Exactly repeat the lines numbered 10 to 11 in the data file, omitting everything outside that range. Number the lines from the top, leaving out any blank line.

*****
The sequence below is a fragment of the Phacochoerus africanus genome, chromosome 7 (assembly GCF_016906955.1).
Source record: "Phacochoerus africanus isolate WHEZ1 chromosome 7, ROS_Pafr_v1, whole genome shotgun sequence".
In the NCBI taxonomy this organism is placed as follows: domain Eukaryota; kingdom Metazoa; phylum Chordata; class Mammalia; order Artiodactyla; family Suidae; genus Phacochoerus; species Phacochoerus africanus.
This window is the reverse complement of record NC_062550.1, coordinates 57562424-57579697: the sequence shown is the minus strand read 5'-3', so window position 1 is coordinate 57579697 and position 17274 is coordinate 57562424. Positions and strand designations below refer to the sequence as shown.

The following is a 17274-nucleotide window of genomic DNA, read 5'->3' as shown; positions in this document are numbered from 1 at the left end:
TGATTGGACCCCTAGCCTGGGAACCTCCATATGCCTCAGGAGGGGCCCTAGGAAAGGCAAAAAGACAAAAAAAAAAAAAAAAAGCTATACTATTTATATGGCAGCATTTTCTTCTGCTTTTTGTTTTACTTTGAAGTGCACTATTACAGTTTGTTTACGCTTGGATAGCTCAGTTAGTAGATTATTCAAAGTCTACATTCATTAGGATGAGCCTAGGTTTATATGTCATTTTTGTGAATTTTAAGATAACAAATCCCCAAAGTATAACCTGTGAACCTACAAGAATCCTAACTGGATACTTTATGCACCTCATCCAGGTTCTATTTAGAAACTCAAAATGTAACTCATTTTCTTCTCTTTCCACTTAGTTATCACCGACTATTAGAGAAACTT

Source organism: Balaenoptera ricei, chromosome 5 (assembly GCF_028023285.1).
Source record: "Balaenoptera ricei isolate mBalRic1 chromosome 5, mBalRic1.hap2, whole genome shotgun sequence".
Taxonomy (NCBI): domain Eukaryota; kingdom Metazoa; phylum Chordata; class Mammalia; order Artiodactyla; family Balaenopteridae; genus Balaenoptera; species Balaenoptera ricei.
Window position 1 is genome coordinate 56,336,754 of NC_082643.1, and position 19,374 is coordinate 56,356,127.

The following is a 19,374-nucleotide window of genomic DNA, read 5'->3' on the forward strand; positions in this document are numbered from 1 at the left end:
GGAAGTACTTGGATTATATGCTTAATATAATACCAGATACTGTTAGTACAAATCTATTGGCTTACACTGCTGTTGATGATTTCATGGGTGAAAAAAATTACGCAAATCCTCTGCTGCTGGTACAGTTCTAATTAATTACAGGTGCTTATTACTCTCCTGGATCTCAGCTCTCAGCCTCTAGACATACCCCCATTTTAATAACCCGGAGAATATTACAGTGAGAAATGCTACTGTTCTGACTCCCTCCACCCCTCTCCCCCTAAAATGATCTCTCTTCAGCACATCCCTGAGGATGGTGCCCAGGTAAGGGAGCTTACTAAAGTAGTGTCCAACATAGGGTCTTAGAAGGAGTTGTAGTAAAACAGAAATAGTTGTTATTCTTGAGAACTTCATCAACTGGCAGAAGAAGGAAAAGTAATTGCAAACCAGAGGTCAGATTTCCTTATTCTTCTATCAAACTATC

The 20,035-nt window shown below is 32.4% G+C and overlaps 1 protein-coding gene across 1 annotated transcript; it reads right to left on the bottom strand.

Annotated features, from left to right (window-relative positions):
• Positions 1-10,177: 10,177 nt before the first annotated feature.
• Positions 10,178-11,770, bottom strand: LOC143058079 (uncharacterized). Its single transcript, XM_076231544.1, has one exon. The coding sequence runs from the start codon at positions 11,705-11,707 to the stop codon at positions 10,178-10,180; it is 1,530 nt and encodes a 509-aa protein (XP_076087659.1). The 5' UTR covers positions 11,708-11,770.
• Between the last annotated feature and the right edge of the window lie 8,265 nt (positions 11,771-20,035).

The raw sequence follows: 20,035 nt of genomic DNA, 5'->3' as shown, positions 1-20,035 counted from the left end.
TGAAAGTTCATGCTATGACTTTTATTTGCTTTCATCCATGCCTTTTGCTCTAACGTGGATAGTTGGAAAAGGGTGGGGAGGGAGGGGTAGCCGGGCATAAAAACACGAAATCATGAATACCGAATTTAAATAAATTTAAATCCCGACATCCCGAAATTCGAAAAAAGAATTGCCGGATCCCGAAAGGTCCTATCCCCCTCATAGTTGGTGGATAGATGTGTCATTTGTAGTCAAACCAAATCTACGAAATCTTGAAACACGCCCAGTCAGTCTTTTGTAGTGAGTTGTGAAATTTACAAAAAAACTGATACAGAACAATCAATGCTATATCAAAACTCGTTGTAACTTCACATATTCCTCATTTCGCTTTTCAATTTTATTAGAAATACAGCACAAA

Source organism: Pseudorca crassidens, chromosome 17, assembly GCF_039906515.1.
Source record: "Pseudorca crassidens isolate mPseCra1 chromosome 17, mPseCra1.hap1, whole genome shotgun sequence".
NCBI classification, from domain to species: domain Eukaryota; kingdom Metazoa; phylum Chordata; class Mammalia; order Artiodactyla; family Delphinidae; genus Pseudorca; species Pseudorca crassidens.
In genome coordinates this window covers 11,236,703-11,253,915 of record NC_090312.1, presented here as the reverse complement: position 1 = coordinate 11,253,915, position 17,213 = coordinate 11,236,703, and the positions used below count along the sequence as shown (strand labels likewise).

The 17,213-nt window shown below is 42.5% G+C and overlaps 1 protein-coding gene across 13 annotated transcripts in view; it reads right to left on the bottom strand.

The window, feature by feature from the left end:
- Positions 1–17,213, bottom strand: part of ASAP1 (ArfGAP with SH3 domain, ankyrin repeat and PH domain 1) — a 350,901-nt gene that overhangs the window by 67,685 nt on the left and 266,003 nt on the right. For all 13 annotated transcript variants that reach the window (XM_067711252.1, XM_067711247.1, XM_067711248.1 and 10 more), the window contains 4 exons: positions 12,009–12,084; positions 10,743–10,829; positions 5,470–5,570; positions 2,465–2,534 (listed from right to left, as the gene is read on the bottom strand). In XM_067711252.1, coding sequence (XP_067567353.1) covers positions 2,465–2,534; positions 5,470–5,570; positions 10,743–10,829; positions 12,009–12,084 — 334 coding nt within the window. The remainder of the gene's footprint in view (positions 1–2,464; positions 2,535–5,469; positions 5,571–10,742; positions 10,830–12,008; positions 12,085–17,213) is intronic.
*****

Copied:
Window position 1 is genome coordinate 56,336,754 of NC_082643.1, and position 19,374 is coordinate 56,356,127.

The following is a 19,374-nucleotide window of genomic DNA, read 5'->3' on the forward strand; positions in this document are numbered from 1 at the left end: